In short, the geochemical and isotopic fingerprint for water measured in the shallow wells from both active and nonactive areas are consistent with historical data and inconsistent with contamination from mixing Marcellus Shale formation water or saline fracturing fluids as shown below.
Leaky gas-well casings were considered as a transport mechanisms that promote contamination. Another transport mechanism considered was the formation of new fractures improving connectivity rapid migration as a result of reduced pressure.
In conclusion, the main findings of the peer reviewed report found that methane concentrations not only increased in proximity to active gas wells, but results reflect that contamination of methane gas in the water was thermogenic in nature, and therefore released by unconventional shale gas extraction.
You may read the peer reviewed paper here.
1) Osborne.S, Vengosh.A, Warner.N, Jackson.R. (2011). Methane contamination of drinking water accompanying gas-well drilling and hydraulic fracturing. PNAS. 108 (20), 8172-8176.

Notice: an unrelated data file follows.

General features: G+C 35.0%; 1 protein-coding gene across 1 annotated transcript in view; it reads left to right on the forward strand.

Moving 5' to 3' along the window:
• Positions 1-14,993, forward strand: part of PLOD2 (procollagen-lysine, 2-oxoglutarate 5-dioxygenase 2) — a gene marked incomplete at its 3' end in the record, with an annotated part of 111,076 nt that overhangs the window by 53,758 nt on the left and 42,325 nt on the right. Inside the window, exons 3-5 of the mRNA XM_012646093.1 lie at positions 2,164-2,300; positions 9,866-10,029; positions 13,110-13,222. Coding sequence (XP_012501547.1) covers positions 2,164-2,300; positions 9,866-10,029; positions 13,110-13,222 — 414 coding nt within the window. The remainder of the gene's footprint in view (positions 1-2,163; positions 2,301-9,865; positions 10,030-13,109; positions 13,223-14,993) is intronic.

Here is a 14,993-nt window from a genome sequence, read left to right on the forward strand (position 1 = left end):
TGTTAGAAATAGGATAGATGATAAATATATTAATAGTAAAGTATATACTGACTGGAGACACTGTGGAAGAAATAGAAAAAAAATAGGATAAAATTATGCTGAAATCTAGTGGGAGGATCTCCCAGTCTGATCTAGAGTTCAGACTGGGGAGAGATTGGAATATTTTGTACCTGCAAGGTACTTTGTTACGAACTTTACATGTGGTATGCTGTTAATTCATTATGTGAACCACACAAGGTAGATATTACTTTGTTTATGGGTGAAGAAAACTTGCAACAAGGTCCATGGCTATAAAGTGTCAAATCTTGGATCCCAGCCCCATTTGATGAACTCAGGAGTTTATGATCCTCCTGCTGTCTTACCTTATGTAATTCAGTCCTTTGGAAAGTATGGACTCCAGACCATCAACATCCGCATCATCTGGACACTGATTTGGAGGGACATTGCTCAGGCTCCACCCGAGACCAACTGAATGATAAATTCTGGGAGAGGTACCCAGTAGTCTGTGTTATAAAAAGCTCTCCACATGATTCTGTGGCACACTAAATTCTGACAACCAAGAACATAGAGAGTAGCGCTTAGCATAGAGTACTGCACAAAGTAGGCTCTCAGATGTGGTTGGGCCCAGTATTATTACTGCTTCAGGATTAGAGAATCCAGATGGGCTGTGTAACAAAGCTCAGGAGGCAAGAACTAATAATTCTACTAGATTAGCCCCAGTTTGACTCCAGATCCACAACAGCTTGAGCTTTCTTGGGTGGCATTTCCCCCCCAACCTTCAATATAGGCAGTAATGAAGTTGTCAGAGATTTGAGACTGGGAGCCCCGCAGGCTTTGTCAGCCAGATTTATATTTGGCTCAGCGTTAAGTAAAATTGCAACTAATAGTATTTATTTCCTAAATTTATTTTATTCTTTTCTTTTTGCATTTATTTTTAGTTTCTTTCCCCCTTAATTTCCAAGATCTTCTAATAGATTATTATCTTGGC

2) USGE. (2006). Methane IN West Virginia Water. Available: http://pubs.usgs.gov/fs/2006/3011/. Last accessed 25/03/2014.
3) Molofsky LJ, Connor JA, Farhat SK, Wylie AS, Jr, Wagner T. Methane in Pennsylvania water wells unrelated to Marcellus shale fracturing. Oil Gas J 2011; 109: 54–67
4) Van Stempvoort D, Maathuis H, Jaworski E, Mayer B, Rich K (2005) Oxidation of fugitive methane in groundwater linked to bacterial sulfate reduction. Ground Water 43:187–199.
5) Cramer B, Schlomer S, Poelchau HS (2002) Uplift-related hydrocarbon accumulations: the release of natural gas from groundwater. 196 (Geological Society Special Publica- tions, London), 447–455.